Summit views did not disappoint despite a cornice blocking views down to Hector Lake. The best view was back to the west towards The Preacher and Mount Balfour looming high above Turquoise Lake. These are the days we live for! My mountain mojo was refreshed as I sat there looking through a Rick Collier register at names that were mostly very familiar. As it turns out, we might have nabbed a first spring ascent of Pulpit Peak, since Rick’s first winter ascent was a week before the official end of winter and ours was 5 days into official spring. Despite zero wind at the summit, we cooled down after 30 minutes and started back down to the west ridge.

Summit panorama includes BowCrow (L), Bow, Andromache, Hector (C), Temple, Daly and The Preacher (R).
Incredible views over Turquoise Lake to Mount Balfour (L), Turquoise Peak, Gordon, Olive, Vulture (R).

Descent along the west ridge went quickly – we stayed on the north side right to the cross-over point under the pinnacles. From there we carefully plunge-stepped south slopes on rapidly softening snow to the upper bowl below.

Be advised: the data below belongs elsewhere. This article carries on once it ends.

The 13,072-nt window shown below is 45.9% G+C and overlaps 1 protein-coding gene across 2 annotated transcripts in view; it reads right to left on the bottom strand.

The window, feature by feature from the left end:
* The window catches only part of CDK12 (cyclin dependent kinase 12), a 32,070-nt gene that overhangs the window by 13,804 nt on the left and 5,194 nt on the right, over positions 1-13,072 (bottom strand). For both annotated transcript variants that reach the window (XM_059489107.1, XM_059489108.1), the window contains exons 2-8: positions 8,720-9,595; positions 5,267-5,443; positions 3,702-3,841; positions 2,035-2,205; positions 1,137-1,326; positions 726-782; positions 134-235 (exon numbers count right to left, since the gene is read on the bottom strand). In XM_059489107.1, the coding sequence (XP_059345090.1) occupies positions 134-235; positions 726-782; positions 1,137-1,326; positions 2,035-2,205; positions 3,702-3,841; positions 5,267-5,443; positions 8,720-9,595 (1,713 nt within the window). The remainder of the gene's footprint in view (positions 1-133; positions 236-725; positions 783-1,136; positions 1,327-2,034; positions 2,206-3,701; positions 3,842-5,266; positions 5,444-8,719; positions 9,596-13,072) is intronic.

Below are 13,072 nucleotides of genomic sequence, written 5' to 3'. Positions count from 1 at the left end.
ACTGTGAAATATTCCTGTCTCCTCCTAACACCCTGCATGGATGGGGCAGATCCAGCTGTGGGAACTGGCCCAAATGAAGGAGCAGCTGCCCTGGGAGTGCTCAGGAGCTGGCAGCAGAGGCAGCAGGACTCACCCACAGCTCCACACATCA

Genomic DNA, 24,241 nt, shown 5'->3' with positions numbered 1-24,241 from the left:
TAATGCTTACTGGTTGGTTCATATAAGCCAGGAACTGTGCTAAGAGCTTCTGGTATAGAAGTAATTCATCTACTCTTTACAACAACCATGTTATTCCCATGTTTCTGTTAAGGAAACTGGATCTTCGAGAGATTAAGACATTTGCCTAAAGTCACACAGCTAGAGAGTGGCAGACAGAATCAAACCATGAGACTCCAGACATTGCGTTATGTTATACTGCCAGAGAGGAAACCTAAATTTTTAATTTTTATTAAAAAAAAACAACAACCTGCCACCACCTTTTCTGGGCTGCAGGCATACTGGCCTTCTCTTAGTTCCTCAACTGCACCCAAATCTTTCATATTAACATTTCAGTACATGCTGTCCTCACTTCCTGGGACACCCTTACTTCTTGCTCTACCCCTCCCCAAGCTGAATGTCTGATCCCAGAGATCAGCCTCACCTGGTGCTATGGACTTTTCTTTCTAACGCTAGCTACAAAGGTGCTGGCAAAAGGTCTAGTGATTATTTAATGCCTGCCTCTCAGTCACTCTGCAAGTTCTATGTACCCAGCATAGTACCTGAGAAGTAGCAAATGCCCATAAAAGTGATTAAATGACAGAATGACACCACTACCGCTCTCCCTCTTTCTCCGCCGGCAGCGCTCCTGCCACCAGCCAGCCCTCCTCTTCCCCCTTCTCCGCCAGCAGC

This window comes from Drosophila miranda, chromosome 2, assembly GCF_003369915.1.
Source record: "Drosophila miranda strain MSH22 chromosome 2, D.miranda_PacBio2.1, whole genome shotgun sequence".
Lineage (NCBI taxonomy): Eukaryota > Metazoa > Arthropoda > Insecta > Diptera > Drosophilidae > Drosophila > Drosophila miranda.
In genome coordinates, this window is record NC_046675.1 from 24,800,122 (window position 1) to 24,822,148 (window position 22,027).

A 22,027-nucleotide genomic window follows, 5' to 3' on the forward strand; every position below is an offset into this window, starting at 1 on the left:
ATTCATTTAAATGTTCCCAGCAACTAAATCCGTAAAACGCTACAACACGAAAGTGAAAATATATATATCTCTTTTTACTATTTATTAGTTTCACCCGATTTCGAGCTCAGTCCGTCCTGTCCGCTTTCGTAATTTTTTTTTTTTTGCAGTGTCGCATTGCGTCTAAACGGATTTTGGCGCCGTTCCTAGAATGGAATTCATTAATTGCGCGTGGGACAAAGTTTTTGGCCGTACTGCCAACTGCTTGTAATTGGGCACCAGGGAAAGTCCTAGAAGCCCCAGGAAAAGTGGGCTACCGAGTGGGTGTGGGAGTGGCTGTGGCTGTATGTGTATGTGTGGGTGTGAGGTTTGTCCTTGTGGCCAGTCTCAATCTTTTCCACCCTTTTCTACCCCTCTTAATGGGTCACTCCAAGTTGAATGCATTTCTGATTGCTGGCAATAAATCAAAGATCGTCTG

Descending summit slopes to the west ridge with incredible scenery staring back at us.

Our approach track was holding up nicely and we followed it to the top of the headwall and SE avalanche gully, taking in the sublime atmosphere and huge stone walls soaring high over our little corner of snowy paradise.

Looking down the SE gully put an end to any thoughts of paradise. Despite taking our time and hoping that the gully would be in shade for at least an hour before our descent, we were a little dismayed to see that the top 2/3 was still fully exposed to our relentless home star. The absolute safest move would have been sitting it out for a few hours but considering the stability under the 5-10 cms of fresh snow we decided to descend.